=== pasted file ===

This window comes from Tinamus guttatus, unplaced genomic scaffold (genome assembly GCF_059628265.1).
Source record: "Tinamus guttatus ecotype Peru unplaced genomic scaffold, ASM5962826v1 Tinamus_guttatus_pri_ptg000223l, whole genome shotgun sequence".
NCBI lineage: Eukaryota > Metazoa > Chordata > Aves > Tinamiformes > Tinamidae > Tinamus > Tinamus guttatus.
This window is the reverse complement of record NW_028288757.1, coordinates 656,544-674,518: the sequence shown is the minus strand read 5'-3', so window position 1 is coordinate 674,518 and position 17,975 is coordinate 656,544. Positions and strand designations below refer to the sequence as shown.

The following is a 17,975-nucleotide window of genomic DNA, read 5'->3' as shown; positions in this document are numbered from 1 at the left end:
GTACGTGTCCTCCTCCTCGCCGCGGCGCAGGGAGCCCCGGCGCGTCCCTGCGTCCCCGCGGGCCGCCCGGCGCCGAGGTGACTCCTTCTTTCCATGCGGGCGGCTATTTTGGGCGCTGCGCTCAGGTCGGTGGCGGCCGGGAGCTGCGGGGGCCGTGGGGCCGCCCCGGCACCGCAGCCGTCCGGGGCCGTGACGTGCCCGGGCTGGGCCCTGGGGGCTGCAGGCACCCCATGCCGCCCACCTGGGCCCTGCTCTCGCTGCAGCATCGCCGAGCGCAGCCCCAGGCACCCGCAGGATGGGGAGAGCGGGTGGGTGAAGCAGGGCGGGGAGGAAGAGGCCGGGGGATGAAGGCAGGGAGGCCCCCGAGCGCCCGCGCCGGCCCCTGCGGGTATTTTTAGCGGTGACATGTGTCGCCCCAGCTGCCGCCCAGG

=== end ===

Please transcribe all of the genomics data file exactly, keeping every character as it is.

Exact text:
This window comes from Tinamus guttatus, unplaced genomic scaffold (genome assembly GCF_059628265.1).
Source record: "Tinamus guttatus ecotype Peru unplaced genomic scaffold, ASM5962826v1 Tinamus_guttatus_pri_ptg000223l, whole genome shotgun sequence".
NCBI lineage: Eukaryota > Metazoa > Chordata > Aves > Tinamiformes > Tinamidae > Tinamus > Tinamus guttatus.
This window is the reverse complement of record NW_028288757.1, coordinates 656,544-674,518: the sequence shown is the minus strand read 5'-3', so window position 1 is coordinate 674,518 and position 17,975 is coordinate 656,544. Positions and strand designations below refer to the sequence as shown.

The following is a 17,975-nucleotide window of genomic DNA, read 5'->3' as shown; positions in this document are numbered from 1 at the left end:
GTACGTGTCCTCCTCCTCGCCGCGGCGCAGGGAGCCCCGGCGCGTCCCTGCGTCCCCGCGGGCCGCCCGGCGCCGAGGTGACTCCTTCTTTCCATGCGGGCGGCTATTTTGGGCGCTGCGCTCAGGTCGGTGGCGGCCGGGAGCTGCGGGGGCCGTGGGGCCGCCCCGGCACCGCAGCCGTCCGGGGCCGTGACGTGCCCGGGCTGGGCCCTGGGGGCTGCAGGCACCCCATGCCGCCCACCTGGGCCCTGCTCTCGCTGCAGCATCGCCGAGCGCAGCCCCAGGCACCCGCAGGATGGGGAGAGCGGGTGGGTGAAGCAGGGCGGGGAGGAAGAGGCCGGGGGATGAAGGCAGGGAGGCCCCCGAGCGCCCGCGCCGGCCCCTGCGGGTATTTTTAGCGGTGACATGTGTCGCCCCAGCTGCCGCCCAGG